More expectations to meet. All stakeholders’ eyes are on CEOs, expecting their companies to contribute to long-term, shared value creation. 76% of respondents to the 2020 Edelman Trust Barometer say that CEOs should initiate change, rather than wait for governments to impose it. Fears about hyper-globalization, automation, artificial intelligence or gig economy are real. Many say they believe the public sector is not doing enough to protect people, their jobs and well-being; they expect business leaders instead to take action.
Not taking into account these new realities exposes the companies and their CEOs to new forms of activism with potentially strategic consequences. At GE’s 2021 general meeting for instance, the CEO’s remuneration was rejected by the majority of shareholders. Similarly, DUPONT chemical company leadership has been asked by a group of shareholders led by As You Sow to measure the group’s plastic pollution to align on competitors practices. Under Share-action activism, Tesco has pledged to increase healthy food proportion in its sales from 2022, to fight obesity.
The broadening scope of companies’ accountability
For decades, the sole financial responsibility of companies has been scrutinized in the light of profitability and shareholder value maximization. But the time has come when public opinion considers that companies are primarily responsible for the impact on their global ecosystems, regardless of when and where they operate, produce, invest and recruit.
In a multi-stakeholder capitalism approach, business leaders are accountable for financial performance as well as for the value they generate or destroy to their customers, employees, suppliers, investors, regulators, the environment, communities, etc. Paying fair wages, ensuring safety in the workplace, providing good customer service, investing in local communities, preventing environmental damage are some examples of commitment to stakeholder capitalism.
Advocacy and demand for stakeholder capitalism is at its peak, pulling companies in a deep transformation journey. But its implementation needs watchfulness from business leaders to drive their organization on the path of long-term value strategies. A key factor of success lies on engaging stakeholders proactively around the company’s mission and strategy and building trust relationships with them.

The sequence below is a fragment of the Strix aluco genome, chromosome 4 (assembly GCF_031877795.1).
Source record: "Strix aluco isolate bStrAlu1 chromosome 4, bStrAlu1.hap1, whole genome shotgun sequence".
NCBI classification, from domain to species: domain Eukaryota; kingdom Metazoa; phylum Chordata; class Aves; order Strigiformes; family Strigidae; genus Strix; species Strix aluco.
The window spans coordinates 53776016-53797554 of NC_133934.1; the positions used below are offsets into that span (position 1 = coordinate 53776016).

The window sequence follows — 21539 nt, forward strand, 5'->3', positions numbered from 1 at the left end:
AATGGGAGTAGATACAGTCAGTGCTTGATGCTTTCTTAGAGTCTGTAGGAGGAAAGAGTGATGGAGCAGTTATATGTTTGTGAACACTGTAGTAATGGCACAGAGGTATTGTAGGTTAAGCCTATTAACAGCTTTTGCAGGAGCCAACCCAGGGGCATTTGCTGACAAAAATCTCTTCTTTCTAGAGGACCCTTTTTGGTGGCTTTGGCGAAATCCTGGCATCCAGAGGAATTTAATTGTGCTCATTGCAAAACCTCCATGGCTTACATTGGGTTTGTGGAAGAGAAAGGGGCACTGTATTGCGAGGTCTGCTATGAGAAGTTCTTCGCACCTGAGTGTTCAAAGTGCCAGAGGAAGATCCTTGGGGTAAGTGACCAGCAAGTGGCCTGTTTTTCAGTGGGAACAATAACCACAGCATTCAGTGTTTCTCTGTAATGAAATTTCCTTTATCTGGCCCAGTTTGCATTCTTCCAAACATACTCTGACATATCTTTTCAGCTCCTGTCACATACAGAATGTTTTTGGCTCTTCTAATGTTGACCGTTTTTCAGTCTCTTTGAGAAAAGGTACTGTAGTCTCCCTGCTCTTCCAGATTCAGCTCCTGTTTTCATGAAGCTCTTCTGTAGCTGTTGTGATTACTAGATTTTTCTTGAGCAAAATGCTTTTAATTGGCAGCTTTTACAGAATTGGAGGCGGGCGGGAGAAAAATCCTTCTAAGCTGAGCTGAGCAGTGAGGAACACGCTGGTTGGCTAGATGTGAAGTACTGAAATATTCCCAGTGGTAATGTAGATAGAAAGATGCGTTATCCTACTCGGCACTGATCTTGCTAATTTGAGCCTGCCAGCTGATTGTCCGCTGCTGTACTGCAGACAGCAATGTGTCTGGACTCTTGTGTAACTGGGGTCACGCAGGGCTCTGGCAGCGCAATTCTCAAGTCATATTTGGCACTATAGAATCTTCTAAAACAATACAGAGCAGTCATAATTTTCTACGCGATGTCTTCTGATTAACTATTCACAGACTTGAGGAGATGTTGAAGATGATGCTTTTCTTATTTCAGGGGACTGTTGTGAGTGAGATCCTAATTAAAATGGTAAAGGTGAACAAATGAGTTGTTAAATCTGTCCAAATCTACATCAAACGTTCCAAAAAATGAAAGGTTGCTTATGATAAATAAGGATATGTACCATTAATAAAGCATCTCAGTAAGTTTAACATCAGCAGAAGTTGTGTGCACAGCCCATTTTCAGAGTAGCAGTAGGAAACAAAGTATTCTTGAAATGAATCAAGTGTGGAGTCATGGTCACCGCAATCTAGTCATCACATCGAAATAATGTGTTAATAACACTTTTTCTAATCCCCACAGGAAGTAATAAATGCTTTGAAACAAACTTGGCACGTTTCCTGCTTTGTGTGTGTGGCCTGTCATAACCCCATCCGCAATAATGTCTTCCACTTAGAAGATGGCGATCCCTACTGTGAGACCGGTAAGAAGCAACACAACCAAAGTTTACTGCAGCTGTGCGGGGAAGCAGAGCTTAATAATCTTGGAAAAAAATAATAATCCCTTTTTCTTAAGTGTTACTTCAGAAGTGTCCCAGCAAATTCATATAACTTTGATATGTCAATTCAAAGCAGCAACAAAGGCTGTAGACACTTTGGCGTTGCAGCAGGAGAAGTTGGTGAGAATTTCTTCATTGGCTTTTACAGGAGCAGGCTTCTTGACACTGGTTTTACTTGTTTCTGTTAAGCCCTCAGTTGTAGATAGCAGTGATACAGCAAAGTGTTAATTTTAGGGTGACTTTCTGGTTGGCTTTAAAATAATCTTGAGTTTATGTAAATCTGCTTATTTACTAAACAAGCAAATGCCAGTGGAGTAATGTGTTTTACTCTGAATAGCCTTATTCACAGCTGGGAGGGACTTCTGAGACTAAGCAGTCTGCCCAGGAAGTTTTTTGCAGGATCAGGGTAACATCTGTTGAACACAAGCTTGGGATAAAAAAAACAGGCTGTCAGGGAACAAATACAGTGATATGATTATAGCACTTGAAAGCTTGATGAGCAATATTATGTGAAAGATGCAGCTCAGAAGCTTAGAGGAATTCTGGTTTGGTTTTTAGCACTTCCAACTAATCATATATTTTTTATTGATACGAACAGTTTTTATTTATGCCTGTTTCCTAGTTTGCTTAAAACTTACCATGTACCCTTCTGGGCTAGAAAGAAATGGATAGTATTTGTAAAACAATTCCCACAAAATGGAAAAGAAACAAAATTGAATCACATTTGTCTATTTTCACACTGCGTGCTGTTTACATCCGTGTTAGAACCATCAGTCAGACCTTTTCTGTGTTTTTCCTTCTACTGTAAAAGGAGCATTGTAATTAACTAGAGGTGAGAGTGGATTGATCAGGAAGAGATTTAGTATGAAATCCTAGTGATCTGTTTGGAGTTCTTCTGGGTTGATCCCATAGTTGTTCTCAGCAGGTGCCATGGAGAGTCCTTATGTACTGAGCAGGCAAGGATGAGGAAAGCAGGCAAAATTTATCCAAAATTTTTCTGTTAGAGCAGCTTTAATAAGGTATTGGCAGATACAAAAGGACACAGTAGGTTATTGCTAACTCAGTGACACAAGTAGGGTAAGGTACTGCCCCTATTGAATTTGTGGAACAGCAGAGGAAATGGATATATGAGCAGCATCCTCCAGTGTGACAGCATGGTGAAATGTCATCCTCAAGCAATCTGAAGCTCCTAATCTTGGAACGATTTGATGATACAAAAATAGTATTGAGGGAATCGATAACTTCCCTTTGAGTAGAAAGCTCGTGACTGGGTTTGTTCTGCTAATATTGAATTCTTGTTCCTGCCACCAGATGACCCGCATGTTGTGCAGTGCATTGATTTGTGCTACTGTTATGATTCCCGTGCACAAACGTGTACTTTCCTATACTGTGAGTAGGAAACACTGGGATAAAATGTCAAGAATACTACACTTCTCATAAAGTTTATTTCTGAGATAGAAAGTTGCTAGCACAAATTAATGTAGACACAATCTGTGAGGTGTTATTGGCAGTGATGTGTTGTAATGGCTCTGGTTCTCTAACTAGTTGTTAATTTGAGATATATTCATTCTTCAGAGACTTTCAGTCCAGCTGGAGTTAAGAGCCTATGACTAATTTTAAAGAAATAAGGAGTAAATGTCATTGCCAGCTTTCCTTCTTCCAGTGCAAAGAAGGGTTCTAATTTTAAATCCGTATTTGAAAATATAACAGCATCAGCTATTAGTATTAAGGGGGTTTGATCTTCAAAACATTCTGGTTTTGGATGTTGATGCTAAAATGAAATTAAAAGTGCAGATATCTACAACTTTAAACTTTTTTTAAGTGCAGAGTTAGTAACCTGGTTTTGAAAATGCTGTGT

How to engage stakeholders to mitigate risks and create long-term value?
The first step towards stakeholders engagement is to define who your stakeholders are. There is a widely shared definition of the stakeholder concept in ISO 26000 international standard for corporate social responsibility.
“Stakeholders are organizations or individuals who have one or more interests in the decisions or activities of the company. As such interests can be affected by the company, a link with the company is made”.
Following ISO 26000 recommendations, you can identify groups of stakeholders with different needs or interests. According to the potential impact your company’s global activities or specific decisions can produce, you may chose to foster dialogue with some of your stakeholders while further involving others in the design and implementation of your social responsibility programs.
A step-by-step approach to engage your company’ stakeholders can be as follows:
- start identifying your stakeholders
- map their respective needs and interests and analyse the risks of not meeting such needs
- focus on strategic risks to mitigate them (ie, the risks that could have critical consequences on the financial health, strategic path, leadership, short term or long-term viability of your organization)
- involve your stakeholders in the design and implementation of your sustainability roadmaps
- be transparent towards your stakeholders and report regularly on the impacts on them
- commit to correct negative impacts and grasp the opportunity to create positive impact
Ultimately, change your corporate governance guidelines if needed. Not an easy task, but sooner or later it will be seen as the counterpart to the license to operate now and in the future.